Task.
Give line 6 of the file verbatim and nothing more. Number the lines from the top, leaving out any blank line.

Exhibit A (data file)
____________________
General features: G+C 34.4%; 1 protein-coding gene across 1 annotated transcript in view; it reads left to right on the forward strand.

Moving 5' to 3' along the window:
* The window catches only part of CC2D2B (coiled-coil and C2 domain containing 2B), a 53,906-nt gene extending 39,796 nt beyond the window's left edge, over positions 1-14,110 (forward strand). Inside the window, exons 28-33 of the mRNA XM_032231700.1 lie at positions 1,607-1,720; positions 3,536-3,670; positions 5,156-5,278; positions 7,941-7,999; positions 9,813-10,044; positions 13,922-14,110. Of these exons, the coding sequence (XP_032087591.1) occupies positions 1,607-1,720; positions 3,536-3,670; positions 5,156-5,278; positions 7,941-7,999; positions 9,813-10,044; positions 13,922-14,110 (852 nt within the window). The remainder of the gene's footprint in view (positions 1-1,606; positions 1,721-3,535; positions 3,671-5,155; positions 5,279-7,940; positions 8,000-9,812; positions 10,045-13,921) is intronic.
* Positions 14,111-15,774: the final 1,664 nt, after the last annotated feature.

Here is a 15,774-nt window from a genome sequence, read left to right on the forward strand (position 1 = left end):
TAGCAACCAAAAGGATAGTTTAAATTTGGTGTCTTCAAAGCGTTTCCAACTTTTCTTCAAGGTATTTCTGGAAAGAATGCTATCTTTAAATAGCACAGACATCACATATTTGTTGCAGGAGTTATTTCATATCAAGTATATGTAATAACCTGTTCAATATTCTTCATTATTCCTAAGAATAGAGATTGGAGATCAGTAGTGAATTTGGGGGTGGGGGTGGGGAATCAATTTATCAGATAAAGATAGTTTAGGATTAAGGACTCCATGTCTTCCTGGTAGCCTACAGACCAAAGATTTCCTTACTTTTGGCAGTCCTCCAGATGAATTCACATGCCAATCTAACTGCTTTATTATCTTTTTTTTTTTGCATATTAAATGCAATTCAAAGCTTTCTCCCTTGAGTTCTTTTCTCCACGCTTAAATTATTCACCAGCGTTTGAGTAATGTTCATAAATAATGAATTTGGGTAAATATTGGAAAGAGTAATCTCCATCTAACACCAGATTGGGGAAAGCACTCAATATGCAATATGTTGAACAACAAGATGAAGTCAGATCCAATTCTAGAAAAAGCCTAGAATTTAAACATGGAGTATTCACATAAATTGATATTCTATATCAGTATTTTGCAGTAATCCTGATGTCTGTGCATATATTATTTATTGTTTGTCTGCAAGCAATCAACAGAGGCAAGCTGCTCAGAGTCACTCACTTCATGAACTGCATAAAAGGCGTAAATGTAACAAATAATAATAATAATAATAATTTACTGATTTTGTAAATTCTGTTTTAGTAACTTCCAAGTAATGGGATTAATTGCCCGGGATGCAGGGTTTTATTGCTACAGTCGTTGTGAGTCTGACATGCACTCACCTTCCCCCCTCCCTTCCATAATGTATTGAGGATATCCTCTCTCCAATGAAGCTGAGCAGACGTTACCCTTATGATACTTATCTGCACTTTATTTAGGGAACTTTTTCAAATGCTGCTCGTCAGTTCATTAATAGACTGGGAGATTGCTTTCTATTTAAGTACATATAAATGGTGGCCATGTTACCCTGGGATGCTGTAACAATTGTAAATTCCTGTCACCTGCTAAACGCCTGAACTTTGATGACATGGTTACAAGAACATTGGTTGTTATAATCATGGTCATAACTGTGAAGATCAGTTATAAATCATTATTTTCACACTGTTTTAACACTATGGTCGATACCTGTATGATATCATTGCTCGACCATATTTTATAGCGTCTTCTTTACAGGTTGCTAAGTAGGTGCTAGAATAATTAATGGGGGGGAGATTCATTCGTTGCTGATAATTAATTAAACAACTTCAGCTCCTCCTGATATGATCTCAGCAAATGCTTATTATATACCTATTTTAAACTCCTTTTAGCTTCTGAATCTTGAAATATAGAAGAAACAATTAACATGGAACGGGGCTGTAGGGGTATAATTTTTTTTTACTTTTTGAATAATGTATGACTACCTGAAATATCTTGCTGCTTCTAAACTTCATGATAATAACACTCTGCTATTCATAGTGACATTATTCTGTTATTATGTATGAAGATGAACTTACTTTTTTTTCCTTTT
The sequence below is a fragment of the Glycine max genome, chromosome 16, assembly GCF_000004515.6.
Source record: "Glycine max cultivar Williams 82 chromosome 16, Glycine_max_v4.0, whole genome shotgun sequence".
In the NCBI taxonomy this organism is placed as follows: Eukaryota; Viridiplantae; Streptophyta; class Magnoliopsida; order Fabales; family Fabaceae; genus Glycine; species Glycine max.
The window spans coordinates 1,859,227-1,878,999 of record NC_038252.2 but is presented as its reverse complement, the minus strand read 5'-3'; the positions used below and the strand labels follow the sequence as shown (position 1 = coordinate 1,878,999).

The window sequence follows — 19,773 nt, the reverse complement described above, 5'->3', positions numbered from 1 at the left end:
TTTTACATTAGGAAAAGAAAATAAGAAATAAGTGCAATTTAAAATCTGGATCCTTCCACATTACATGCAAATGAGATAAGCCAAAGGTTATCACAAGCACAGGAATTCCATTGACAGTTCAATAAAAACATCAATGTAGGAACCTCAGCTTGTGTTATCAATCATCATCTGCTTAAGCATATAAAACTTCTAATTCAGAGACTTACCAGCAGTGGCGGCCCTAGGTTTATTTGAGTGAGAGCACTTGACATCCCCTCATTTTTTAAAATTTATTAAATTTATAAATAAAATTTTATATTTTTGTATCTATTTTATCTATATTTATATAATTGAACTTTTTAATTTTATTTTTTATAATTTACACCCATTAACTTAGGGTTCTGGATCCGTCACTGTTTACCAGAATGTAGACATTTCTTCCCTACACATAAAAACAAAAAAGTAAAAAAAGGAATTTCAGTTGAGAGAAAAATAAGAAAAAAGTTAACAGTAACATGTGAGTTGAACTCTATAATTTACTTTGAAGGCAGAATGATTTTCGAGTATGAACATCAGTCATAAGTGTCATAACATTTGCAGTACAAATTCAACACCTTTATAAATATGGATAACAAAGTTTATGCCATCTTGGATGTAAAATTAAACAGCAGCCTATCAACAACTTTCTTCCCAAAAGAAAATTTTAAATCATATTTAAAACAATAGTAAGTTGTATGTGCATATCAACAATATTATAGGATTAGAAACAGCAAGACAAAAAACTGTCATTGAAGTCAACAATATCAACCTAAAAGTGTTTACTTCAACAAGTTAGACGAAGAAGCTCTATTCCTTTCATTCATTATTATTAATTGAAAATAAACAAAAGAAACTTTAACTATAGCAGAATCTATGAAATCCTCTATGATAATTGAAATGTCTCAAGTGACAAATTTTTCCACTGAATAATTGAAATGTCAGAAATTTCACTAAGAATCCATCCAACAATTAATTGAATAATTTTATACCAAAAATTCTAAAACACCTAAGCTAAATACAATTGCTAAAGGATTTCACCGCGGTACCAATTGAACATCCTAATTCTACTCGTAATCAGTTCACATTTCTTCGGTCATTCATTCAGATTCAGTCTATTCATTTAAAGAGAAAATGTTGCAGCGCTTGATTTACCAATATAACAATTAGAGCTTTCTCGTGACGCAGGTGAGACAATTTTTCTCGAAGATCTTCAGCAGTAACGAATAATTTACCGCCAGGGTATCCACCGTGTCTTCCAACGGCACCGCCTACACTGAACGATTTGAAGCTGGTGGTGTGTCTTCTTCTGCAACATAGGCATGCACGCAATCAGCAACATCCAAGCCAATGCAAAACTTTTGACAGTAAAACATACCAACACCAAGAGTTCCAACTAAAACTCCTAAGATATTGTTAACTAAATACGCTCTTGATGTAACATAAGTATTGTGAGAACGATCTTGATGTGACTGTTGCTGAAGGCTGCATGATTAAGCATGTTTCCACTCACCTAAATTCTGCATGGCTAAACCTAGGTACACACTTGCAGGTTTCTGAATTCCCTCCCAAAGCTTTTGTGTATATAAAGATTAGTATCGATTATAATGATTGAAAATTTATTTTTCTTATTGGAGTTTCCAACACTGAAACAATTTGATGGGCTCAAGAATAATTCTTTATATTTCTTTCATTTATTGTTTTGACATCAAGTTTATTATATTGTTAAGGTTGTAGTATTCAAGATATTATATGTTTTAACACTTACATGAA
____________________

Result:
TAGCAACCAAAAGGATAGTTTAAATTTGGTGTCTTCAAAGCGTTTCCAACTTTTCTTCAAGGTATTTCTGGAAAGAATGCTATCTTTAAATAGCACAGACATCACATATTTGTTGCAGGAGTTATTTCATATCAAGTATATGTAATAACCTGTTCAATATTCTTCATTATTCCTAAGAATAGAGATTGGAGATCAGTAGTGAATTTGGGGGTGGGGGTGGGGAATCAATTTATCAGATAAAGATAGTTTAGGATTAAGGACTCCATGTCTTCCTGGTAGCCTACAGACCAAAGATTTCCTTACTTTTGGCAGTCCTCCAGATGAATTCACATGCCAATCTAACTGCTTTATTATCTTTTTTTTTTTGCATATTAAATGCAATTCAAAGCTTTCTCCCTTGAGTTCTTTTCTCCACGCTTAAATTATTCACCAGCGTTTGAGTAATGTTCATAAATAATGAATTTGGGTAAATATTGGAAAGAGTAATCTCCATCTAACACCAGATTGGGGAAAGCACTCAATATGCAATATGTTGAACAACAAGATGAAGTCAGATCCAATTCTAGAAAAAGCCTAGAATTTAAACATGGAGTATTCACATAAATTGATATTCTATATCAGTATTTTGCAGTAATCCTGATGTCTGTGCATATATTATTTATTGTTTGTCTGCAAGCAATCAACAGAGGCAAGCTGCTCAGAGTCACTCACTTCATGAACTGCATAAAAGGCGTAAATGTAACAAATAATAATAATAATAATAATTTACTGATTTTGTAAATTCTGTTTTAGTAACTTCCAAGTAATGGGATTAATTGCCCGGGATGCAGGGTTTTATTGCTACAGTCGTTGTGAGTCTGACATGCACTCACCTTCCCCCCTCCCTTCCATAATGTATTGAGGATATCCTCTCTCCAATGAAGCTGAGCAGACGTTACCCTTATGATACTTATCTGCACTTTATTTAGGGAACTTTTTCAAATGCTGCTCGTCAGTTCATTAATAGACTGGGAGATTGCTTTCTATTTAAGTACATATAAATGGTGGCCATGTTACCCTGGGATGCTGTAACAATTGTAAATTCCTGTCACCTGCTAAACGCCTGAACTTTGATGACATGGTTACAAGAACATTGGTTGTTATAATCATGGTCATAACTGTGAAGATCAGTTATAAATCATTATTTTCACACTGTTTTAACACTATGGTCGATACCTGTATGATATCATTGCTCGACCATATTTTATAGCGTCTTCTTTACAGGTTGCTAAGTAGGTGCTAGAATAATTAATGGGGGGGAGATTCATTCGTTGCTGATAATTAATTAAACAACTTCAGCTCCTCCTGATATGATCTCAGCAAATGCTTATTATATACCTATTTTAAACTCCTTTTAGCTTCTGAATCTTGAAATATAGAAGAAACAATTAACATGGAACGGGGCTGTAGGGGTATAATTTTTTTTTACTTTTTGAATAATGTATGACTACCTGAAATATCTTGCTGCTTCTAAACTTCATGATAATAACACTCTGCTATTCATAGTGACATTATTCTGTTATTATGTATGAAGATGAACTTACTTTTTTTTCCTTTT